Remembering the Martyrs of Humboldt 7
News from Cuba | Tuesday, 20 April 2021
Fructuoso Rodriguez, Juan Pedro Carbo, Jose Machado and Joe Westbrook were four young university students who took part in the attack on dictator Fulgencio Batista’s presidential palace on 13 March 1957. (For those who have visited Havana, this is the building which now houses the Museum of the Revolution – the bullet holes from weapons fired during the attack are still visible in the marble staircase.)
The attack famously failed, and the four students spent the next few weeks hiding out in different places in the capital until the night of 19 April 1957, when they were brought together to hide in Apartment 201 at 7 Humboldt Street in Vedado.
Tragically their location was betrayed by an acquaintance and on 20 April the police surrounded the building and raided the apartment. All four youths were gunned down in cold blood, their bodies riddled with bullets and dragged by their hair to the front of the building where they were thrown into a truck. Neighbours protested from balconies but were silenced by warning shots from the police, firing machine guns into the air.
Today the site is marked by a plaque outside 7 Humboldt to commemorate the young revolutionaries Fructuoso, Juan,Jose and Joe. Neighbours organise a memorial event each year on the anniversary of their assassination and the local school has a mural in their honour (see below).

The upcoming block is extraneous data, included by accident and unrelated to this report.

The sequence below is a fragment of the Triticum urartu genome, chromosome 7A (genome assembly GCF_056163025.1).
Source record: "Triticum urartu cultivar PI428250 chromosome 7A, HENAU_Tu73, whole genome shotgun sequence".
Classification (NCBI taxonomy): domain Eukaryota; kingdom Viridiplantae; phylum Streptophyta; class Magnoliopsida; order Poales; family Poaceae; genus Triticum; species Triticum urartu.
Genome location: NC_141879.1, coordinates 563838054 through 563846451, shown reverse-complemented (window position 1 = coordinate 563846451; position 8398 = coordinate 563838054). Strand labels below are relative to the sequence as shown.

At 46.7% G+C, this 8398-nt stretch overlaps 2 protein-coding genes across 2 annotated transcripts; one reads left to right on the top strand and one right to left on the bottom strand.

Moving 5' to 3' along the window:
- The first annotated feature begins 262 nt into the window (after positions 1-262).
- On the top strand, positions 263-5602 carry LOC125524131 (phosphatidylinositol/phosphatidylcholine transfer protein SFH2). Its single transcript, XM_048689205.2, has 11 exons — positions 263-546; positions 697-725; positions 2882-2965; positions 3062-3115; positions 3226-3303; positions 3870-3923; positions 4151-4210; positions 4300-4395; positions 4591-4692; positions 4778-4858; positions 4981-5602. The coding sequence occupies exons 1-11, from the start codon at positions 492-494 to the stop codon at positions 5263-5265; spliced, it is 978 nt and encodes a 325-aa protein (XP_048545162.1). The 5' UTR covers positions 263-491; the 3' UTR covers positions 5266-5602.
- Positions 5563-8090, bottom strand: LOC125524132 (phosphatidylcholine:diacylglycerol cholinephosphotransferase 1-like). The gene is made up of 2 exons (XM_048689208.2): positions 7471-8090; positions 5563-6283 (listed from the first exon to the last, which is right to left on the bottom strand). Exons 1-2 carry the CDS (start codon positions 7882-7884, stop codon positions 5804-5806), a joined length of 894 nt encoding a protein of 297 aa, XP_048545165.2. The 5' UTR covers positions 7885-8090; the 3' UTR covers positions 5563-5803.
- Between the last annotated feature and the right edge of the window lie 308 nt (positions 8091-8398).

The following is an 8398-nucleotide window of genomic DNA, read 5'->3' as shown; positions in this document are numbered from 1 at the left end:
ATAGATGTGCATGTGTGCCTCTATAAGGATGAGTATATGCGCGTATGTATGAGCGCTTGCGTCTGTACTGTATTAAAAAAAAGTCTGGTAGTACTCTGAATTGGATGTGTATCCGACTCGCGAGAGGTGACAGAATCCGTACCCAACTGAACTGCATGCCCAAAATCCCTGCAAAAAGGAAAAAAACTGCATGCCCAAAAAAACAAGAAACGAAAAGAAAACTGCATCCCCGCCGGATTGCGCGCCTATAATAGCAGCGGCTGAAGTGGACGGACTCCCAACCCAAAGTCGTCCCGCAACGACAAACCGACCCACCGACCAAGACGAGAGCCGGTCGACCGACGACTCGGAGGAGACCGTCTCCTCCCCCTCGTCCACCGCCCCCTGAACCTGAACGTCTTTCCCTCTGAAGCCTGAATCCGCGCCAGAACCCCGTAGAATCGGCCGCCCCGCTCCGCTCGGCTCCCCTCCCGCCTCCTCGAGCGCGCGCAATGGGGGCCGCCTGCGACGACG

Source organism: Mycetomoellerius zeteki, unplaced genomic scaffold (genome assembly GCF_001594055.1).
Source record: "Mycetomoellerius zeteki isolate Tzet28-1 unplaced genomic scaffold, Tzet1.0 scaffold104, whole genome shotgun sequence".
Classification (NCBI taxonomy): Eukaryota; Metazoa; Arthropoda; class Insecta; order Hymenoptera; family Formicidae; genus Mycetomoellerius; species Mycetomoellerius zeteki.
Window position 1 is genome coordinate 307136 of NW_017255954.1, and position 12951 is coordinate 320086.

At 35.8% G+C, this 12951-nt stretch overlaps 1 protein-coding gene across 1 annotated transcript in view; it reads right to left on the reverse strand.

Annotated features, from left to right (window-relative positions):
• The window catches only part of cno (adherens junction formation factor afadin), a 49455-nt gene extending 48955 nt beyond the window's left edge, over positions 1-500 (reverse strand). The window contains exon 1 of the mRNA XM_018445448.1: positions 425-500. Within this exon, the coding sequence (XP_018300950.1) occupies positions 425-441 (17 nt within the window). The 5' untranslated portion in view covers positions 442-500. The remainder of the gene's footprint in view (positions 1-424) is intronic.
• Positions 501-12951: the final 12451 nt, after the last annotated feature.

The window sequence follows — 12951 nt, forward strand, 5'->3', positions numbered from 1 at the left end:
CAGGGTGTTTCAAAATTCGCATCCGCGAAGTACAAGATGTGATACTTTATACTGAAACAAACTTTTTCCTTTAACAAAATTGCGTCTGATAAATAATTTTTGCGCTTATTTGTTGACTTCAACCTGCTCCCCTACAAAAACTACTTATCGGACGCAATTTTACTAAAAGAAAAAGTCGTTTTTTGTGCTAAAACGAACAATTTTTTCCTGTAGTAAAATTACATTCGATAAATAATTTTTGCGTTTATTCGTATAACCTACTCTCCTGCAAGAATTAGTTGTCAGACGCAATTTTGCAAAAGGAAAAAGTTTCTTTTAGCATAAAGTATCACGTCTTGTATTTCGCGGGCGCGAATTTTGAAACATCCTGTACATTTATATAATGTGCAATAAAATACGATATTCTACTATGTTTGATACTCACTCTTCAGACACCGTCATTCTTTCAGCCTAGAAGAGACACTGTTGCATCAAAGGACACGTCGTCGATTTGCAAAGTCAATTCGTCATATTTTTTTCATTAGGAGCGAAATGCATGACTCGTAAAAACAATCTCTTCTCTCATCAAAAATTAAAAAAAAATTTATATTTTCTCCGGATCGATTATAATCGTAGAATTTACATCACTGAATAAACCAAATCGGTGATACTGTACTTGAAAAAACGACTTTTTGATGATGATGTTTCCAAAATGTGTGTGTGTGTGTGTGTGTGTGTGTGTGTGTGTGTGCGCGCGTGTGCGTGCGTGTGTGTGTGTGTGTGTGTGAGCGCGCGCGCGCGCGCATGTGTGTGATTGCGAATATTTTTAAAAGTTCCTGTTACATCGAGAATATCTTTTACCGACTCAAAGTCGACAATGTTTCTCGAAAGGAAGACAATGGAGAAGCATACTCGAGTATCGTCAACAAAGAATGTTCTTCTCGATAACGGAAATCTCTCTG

Commemorating history through art
Janet Pavone is an artist, muralist, activist and educator who studied at the School of The Museum of Fine Arts in Boston, USA. Following the Sandinista Revolution in 1979 she was inspired to travel to Nicaragua to join other international artists at the David Alfaro Siquieros Public Art School in Managua.
It was here that Janet met and formed the Boanerges Cerrato Muralist Collective, together with Cecilia Herrero from Argentina and Daniel Hopewell from Britain. Together they were commissioned to paint murals across the Central American nation and further afield.
Their first commission in Cuba was in the rural village of Caimito in 1993. The group returned five years later in 1998 after receiving an invitation from Cuban architects who were members of the Grupo para el Desarrollo Integral de la Capital (Group for the Integral Development of the Capitol), to paint a mural in Havana.
On arrival they were shown the walls of a secondary school in the Cayo Hueso neighbourhood of Central Havana by Joel Diaz, one of the architects. Like many Cuban schools, ‘Martires de Humboldt 7’ was named after martyrs who were killed fighting against the Batista regime before or during the Cuban Revolution, and the school wanted a mural to commemorate its namesakes.
Janet recalled the process: “After consulting with ex-combatientes (veterans), neighbours and Cuban artists, and doing extensive research for images of the history of the barrio (neighbourhood) and for the events of Humboldt 7, we made a design for the mural and presented it to the Ministry of Culture, the architects and the neighbours and staff of the school. The community were happy with our proposals, and together with Daniel and Celia, I painted the mural in four weeks.”
“Twenty years later, Daniel and I returned to Cuba to find the mural seriously deteriorated. We spoke to the head teacher, and to Joel Diaz, both of whom were keen for us to restore the mural to its original state. After returning home we organised an online fundraising campaign and raised the money to return to Cuba to do the work in January 2020. We also took Katy Centeno and Tania Cerrato, two painters from FUNARTE, a children’s mural workshop project we founded in Esteli, Nicaragua, in 1987.
With the support of the school, local community and Cuban cultural organisations, Janet’s team were able to restore the mural in just over three weeks. You can see the fantastic results below.